For example, a service definition looks like the following file. With this file, Kubernetes is instructed to create a
service resource with the name
- name: https
- name: ldap
- name: ldaps
Using our Helm chart, you can automatically define this entire resource and all other required resources for a basic deployment by setting
Manifests - the final Kubernetes YAML files that are sent to the cluster for resource creation. These files are standard Kubernetes files and will be similar to the service example shown above.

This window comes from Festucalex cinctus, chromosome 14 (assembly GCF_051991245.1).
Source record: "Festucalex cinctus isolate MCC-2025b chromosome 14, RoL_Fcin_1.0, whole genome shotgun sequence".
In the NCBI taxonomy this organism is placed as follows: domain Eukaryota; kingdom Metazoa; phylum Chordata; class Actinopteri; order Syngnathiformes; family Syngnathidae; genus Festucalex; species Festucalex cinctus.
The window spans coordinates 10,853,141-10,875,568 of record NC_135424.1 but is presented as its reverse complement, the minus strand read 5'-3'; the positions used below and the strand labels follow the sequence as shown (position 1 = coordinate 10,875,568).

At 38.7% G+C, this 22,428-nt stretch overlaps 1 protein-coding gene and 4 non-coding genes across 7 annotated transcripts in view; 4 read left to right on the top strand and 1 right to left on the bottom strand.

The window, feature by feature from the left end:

Helm Templates - Go Template versions of Kubernetes YAML files. These templates enable the manifest creation to be parameterized.
Values and values.yaml - A value is the setting you pass to a Helm chart from which the templates produce the manifests you want. Values can be passed individually on the command line, but more commonly they are collected and defined in a file named values.yaml. For example, if this file contained only this entry, the resulting Kubernetes manifest file would be over 200 lines long.
release - When you deploy resources with Helm, you provide a name for identification. The combination of this name and the resources that are deployed using it make up a
release. When using Helm, it is a common pattern to prefix all resources managed by a release with the release name. In our examples,
myping is the release name, so you will see products in Kubernetes running with names similar to
Building the Helm Values File ¶